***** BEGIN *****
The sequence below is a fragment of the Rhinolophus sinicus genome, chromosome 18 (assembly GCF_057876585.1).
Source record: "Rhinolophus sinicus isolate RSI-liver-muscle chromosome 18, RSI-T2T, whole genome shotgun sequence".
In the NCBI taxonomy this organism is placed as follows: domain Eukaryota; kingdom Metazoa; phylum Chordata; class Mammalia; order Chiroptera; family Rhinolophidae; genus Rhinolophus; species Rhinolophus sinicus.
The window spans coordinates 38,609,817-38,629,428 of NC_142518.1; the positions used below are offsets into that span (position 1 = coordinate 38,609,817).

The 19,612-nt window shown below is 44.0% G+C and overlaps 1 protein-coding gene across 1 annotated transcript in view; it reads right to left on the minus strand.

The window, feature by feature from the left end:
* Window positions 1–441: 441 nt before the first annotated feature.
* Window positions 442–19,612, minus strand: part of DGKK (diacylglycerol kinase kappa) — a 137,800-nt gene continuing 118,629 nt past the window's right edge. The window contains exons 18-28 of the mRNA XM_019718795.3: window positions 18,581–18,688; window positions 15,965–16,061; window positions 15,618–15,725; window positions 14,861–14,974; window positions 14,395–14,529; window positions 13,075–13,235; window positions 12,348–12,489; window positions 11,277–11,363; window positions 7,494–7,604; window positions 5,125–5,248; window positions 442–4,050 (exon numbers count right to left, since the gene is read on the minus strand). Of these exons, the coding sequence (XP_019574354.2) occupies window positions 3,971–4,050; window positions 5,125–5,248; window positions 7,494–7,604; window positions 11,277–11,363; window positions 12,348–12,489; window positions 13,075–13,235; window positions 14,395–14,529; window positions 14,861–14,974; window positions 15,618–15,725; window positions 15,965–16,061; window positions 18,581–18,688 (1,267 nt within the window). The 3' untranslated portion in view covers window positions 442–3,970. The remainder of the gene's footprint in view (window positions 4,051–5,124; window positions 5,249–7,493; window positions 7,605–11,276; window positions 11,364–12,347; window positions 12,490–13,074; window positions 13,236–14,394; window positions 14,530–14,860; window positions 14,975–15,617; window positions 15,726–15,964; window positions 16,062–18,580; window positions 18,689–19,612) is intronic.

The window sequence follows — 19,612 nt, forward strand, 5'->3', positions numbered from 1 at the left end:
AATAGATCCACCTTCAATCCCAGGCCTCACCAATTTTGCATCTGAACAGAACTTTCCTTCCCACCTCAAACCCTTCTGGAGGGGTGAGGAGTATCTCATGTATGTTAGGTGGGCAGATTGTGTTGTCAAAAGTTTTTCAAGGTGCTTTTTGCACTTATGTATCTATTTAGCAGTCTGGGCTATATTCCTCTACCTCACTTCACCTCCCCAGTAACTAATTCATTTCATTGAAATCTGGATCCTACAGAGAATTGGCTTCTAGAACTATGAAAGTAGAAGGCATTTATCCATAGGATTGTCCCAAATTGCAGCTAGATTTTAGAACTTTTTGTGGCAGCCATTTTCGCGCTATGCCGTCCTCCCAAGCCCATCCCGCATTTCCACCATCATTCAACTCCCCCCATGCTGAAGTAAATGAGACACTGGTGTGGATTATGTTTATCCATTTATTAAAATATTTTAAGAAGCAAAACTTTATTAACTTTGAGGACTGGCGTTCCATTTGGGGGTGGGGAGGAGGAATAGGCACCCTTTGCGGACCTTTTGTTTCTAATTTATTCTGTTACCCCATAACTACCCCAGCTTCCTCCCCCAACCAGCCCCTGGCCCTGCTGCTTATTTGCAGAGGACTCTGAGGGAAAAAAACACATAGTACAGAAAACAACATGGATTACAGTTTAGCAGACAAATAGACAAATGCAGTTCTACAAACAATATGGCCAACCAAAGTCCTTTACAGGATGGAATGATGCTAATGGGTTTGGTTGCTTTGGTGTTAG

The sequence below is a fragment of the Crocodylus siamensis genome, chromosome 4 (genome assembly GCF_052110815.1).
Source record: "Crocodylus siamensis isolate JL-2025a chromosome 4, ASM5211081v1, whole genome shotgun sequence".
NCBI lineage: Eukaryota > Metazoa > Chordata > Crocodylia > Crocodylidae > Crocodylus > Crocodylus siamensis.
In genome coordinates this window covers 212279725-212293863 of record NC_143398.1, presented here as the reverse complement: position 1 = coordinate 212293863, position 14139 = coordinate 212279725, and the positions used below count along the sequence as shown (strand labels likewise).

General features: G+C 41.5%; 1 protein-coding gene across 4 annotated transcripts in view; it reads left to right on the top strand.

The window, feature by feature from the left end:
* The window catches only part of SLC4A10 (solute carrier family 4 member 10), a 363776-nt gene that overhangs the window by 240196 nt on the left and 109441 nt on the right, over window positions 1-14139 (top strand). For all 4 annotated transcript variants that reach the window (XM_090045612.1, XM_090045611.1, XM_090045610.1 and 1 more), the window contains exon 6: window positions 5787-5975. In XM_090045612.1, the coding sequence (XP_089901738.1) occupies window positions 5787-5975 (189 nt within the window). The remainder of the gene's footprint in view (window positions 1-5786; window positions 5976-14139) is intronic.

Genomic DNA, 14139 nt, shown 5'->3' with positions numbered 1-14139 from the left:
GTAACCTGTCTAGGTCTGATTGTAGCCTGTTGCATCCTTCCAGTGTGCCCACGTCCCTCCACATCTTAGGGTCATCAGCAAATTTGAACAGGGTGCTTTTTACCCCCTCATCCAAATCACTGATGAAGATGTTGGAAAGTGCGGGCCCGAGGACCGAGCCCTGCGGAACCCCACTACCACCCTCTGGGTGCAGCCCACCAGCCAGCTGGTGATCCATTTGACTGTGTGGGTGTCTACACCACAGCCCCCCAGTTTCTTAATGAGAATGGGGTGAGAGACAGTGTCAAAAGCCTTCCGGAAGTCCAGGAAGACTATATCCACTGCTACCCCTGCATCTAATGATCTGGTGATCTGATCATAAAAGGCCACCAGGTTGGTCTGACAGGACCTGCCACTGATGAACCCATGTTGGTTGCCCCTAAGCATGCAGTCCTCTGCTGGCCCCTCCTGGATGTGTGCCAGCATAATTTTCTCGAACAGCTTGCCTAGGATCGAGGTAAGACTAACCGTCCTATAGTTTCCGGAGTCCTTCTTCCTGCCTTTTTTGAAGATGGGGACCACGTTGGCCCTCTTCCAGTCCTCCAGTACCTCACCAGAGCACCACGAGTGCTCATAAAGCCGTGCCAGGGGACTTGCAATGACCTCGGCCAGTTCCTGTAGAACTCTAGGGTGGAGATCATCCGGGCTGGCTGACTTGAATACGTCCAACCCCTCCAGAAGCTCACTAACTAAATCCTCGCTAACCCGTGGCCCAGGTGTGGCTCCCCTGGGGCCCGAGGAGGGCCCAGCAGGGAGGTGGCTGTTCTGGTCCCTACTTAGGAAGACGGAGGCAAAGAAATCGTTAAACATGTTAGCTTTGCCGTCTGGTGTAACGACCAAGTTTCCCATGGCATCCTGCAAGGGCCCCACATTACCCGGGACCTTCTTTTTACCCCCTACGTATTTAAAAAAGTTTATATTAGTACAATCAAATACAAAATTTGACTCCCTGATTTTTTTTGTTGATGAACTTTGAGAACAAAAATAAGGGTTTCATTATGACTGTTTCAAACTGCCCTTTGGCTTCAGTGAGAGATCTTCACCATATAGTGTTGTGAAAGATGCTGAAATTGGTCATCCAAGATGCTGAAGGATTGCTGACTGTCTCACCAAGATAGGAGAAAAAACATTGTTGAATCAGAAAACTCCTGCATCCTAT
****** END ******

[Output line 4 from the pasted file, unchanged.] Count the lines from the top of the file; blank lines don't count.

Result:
The window spans coordinates 38,609,817-38,629,428 of NC_142518.1; the positions used below are offsets into that span (position 1 = coordinate 38,609,817).